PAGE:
Dignity—it’s not a word often associated with social media and online interaction. However, as part of a new education program from Seton Hall Law School’s Institute for Privacy Protection, communication, community, and dignity are key themes of the curriculum. Overall, the goal is to educate students and parents about privacy and technology overuse. But they try not to shame the students and parents, said Gaia Bernstein, law professor and director, Institute for Privacy Protection at the Seton Hall University School of Law, and Najarian Peters, assistant professor, Institute for Privacy Protection at Seton Hall Law School. During the recent edWebinar, “Educating Students and Parents About Privacy and Technology Overuse,” they explained it’s counterproductive to become another authority figure telling students what not to do. Instead, by encouraging students to share their stories and having them explain how technology impacts their lives, the program gives students the agency to take control over their technology use.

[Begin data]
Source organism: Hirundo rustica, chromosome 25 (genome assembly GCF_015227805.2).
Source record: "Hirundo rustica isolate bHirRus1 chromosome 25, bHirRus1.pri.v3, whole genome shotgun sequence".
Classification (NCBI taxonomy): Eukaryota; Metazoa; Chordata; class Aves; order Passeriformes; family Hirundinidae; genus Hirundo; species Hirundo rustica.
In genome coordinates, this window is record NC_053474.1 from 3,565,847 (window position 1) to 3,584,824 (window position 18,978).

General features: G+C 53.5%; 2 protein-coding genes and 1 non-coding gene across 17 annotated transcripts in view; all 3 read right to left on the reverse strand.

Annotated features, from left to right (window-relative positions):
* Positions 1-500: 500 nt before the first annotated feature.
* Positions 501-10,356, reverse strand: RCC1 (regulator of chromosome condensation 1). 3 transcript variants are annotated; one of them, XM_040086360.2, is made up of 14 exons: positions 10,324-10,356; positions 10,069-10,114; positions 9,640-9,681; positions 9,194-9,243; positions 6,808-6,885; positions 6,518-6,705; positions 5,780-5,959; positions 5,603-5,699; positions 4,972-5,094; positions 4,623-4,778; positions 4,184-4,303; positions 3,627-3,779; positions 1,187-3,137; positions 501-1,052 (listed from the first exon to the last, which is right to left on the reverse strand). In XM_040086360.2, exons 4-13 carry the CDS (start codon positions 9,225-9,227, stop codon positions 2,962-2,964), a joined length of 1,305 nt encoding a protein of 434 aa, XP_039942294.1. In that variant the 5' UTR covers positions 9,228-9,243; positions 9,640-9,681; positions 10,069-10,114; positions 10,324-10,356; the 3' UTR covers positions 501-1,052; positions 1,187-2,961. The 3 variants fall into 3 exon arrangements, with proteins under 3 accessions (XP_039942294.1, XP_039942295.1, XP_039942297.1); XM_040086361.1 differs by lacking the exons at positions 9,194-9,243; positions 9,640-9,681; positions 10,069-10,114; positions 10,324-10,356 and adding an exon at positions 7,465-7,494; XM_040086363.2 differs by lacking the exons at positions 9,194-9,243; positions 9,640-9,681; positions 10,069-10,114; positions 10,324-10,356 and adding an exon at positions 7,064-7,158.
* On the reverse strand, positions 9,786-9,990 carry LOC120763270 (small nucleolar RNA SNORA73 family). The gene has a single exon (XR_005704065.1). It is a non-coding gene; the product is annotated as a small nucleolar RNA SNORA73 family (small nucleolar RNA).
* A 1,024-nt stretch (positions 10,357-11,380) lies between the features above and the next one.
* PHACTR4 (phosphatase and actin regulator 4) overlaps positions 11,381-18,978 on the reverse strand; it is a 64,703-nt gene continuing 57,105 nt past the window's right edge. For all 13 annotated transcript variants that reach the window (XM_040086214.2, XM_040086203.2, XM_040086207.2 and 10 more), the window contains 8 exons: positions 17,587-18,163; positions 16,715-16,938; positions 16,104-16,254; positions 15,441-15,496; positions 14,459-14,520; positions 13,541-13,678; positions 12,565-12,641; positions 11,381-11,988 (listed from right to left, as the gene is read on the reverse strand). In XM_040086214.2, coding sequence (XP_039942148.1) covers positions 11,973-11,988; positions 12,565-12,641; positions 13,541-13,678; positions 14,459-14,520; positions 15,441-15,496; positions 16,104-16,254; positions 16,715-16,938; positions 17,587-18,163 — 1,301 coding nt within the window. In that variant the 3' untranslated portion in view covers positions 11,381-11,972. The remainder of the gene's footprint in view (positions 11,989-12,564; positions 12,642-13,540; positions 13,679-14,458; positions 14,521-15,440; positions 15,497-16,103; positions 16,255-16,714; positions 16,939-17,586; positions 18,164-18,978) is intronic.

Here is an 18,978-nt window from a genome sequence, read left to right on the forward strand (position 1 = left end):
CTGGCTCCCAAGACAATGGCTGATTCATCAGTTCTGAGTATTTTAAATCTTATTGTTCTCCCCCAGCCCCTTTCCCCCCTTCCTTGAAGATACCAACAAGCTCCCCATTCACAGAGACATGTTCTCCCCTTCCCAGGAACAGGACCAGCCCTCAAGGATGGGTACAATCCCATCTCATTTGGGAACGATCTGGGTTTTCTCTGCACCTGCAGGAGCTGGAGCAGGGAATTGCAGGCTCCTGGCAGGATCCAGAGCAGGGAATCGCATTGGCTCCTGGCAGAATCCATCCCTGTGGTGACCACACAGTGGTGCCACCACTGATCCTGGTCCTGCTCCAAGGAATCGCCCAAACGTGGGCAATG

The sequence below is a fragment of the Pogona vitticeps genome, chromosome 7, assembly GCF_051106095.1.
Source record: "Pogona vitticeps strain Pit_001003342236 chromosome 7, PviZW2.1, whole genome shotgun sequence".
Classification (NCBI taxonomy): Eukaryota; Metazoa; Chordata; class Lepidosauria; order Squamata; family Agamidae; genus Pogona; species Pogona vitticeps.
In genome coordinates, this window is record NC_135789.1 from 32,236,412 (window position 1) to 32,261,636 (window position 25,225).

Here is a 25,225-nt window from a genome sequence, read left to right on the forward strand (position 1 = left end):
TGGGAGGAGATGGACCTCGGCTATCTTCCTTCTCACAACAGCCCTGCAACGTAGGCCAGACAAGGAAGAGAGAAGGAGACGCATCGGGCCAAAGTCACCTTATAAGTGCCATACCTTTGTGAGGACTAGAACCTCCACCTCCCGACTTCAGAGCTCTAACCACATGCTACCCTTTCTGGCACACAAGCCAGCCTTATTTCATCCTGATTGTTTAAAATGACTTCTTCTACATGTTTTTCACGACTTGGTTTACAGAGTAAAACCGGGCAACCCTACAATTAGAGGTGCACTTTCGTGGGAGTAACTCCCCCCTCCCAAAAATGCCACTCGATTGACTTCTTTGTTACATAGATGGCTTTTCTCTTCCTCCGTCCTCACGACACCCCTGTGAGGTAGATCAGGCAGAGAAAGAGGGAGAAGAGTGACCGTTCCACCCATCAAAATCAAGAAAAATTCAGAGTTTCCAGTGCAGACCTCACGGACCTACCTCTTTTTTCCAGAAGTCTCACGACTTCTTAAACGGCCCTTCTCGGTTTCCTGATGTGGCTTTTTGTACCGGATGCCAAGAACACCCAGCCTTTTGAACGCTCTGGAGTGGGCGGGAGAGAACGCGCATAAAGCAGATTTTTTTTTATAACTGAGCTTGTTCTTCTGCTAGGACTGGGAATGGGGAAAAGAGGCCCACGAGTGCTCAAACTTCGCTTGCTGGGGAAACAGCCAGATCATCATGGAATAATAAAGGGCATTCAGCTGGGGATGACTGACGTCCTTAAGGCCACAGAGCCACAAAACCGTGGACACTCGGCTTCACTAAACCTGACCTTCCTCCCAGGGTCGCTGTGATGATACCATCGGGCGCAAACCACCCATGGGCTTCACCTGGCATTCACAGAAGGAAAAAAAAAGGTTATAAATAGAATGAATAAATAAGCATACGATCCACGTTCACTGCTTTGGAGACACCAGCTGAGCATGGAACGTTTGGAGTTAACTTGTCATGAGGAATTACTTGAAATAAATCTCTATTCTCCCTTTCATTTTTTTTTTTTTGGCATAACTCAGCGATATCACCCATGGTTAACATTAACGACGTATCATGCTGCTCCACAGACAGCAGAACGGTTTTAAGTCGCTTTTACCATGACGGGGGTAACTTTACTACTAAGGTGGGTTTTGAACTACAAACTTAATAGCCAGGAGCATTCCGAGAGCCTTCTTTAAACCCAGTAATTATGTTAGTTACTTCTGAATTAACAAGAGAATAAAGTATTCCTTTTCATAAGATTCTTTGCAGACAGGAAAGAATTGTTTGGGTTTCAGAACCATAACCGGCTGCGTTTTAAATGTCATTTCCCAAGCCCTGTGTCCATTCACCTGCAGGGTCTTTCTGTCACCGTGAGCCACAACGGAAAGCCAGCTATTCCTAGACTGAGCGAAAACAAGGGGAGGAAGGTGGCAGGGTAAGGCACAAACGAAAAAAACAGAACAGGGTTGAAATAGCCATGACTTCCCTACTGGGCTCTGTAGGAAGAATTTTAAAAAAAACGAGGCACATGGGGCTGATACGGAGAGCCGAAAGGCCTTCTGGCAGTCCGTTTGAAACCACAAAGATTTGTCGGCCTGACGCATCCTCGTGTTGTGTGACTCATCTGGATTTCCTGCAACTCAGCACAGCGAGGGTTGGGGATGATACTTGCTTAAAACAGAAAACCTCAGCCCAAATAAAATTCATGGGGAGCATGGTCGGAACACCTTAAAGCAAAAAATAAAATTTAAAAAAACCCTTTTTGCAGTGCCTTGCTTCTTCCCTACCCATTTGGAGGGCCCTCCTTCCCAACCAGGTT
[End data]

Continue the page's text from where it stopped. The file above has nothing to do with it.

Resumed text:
The program, which is taught by Seton Hall law students, targets students in fifth and sixth grade, typically the age when they get their first cell phone. It’s a time when parents feel like they are losing control of their kids, yet the kids still have the capability to learn good technology habits.
Since students are getting phones at younger and younger ages, they don’t have the cognitive ability to understand the ramifications of their actions and need parental guidance. Thus, the program has both a student curriculum and parent talk. Parents need to learn what privacy really means in the digital world and how their tech usage affects their children. The program focuses on collaboration and helping students and parents discuss good technology habits together.…Read More